When you think about the different income sources that may be available to you during retirement, you might assume that Social Security will end up being a minor one and that you'll rely more on your nest egg for a comfortable lifestyle. But actually, you may be surprised at how much money you're able to get out of Social Security.

There's a maximum monthly benefit that Social Security makes available to seniors each year, and right now, that max is $4,194. If you're wondering what it takes to snag a benefit that high, here's what you need to do.

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1. Work a minimum of 35 years

The monthly Social Security benefit you're eligible for in retirement will hinge on your personal wage history. And the Social Security Administration takes your 35 highest-paid years of earnings into account when calculating your future benefits.

It's imperative that you work a full 35 years if you want to score the maximum monthly Social Security benefit. If you only work 33 years, you'll have $0 factored into your benefits calculation for the two years you're missing an income.

2. Earn the equivalent of the annual wage cap for 35 years

Social Security's main source of revenue is payroll taxes. In fact, the whole reason President Biden keeps talking about implementing payroll taxes on earnings above $400,000 is that he wants to pump more money into the program and prevent benefit cuts.

See, part of the problem is that workers don't pay Social Security taxes on all of their wages. If they were to do that, Social Security would have more revenue to look forward to. Instead, there's a wage cap that's put in place every year, and earnings beyond that point aren't taxed for Social Security purposes. They also don't count toward calculating retirement benefits.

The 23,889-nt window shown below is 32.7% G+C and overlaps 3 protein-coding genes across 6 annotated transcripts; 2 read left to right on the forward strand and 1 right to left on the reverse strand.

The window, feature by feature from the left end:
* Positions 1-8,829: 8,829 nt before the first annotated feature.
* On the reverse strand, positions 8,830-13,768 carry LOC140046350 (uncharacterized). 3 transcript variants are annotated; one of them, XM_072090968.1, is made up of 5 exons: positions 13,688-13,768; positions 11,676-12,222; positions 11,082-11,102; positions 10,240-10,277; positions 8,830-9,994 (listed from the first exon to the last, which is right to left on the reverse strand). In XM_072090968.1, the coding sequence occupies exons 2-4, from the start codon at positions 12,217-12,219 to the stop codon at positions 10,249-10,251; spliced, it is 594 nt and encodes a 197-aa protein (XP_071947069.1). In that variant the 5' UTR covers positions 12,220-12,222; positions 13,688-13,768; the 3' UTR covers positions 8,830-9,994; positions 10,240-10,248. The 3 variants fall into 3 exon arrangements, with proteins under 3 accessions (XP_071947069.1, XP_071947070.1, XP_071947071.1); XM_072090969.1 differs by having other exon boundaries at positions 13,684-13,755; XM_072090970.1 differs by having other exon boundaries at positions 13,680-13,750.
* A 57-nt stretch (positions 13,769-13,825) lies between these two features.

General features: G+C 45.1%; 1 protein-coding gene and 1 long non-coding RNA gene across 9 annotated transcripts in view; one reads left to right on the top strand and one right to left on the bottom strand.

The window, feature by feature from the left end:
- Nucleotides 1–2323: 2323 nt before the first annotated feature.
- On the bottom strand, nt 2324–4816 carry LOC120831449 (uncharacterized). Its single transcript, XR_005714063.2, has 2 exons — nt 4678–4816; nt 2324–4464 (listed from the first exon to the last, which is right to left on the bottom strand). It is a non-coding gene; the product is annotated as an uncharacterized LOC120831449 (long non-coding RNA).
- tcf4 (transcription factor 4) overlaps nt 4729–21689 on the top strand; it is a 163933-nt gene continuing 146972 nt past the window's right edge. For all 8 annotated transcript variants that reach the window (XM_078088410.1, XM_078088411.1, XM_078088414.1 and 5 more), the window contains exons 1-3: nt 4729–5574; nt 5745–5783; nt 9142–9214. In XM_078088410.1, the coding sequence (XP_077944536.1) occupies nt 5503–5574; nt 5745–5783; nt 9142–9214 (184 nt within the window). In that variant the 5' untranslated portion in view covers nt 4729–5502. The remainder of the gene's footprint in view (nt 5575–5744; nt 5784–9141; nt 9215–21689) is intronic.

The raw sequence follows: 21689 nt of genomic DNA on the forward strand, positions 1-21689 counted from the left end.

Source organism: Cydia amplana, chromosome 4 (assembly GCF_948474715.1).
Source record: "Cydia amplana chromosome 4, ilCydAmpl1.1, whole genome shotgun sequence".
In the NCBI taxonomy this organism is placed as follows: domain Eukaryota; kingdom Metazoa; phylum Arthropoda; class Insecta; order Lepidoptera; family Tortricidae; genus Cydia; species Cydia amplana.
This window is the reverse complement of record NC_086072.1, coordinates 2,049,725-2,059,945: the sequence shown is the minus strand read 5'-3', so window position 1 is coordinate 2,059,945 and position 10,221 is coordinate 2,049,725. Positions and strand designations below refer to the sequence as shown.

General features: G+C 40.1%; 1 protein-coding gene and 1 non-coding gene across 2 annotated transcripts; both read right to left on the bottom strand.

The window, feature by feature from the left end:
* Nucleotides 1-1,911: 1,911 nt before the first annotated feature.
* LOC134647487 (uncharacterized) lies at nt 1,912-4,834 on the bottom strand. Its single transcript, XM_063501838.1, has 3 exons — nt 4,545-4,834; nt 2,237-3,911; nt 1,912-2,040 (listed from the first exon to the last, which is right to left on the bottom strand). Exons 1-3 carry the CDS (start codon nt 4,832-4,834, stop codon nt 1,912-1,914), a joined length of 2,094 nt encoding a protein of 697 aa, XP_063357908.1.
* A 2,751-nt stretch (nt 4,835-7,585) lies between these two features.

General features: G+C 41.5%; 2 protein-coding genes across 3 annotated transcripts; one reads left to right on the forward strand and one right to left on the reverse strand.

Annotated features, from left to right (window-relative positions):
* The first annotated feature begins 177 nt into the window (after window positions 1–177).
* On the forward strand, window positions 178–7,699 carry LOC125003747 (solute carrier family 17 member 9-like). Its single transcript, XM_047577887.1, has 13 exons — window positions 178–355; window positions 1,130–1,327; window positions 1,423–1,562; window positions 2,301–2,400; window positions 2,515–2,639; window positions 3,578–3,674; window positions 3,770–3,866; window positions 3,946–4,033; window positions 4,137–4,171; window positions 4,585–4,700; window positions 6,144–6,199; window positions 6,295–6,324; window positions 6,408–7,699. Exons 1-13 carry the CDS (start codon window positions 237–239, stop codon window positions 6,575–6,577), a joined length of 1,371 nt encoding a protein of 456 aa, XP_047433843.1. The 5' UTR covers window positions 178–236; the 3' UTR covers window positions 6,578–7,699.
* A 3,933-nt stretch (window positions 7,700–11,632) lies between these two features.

This year, the wage cap is set at $147,000, and it's expected to rise by a few thousand dollars next year. To snag the maximum monthly Social Security benefit, your annual earnings must reach or exceed the wage cap for 35 years.

3. Delay your claim until age 70

Once you reach full retirement age (FRA), which is either 66, 67, or somewhere in between, depending on the year you were born, you'll be entitled to your full monthly Social Security benefit based on your wage history. But you can grow your benefit by delaying your filing until age 70. And if you want the maximum monthly benefit, you'll have to delay your filing until that point.

What if you can't claim the maximum monthly Social Security benefit?

You might manage to work for 35 years in your lifetime, and you may be willing to delay your Social Security claim for a higher payday. But earning enough money to meet or exceed the wage cap on an annual basis is a whole other ball game.

That's much harder to do, so by virtue of that alone, you may not be able to score the maximum monthly benefit. That said, most seniors on Social Security collect a lot less than $4,194 a month, so don't sweat it if you land in the same boat. You can still work on snagging a higher benefit in retirement by fighting for raises during your career and delaying your claim as long as possible.

At the same time, you can make an effort to consistently contribute money to a retirement savings plan and invest that money savvily. All of those efforts combined could result in a financially comfortable retirement -- even if your monthly Social Security benefit is well under $4,194.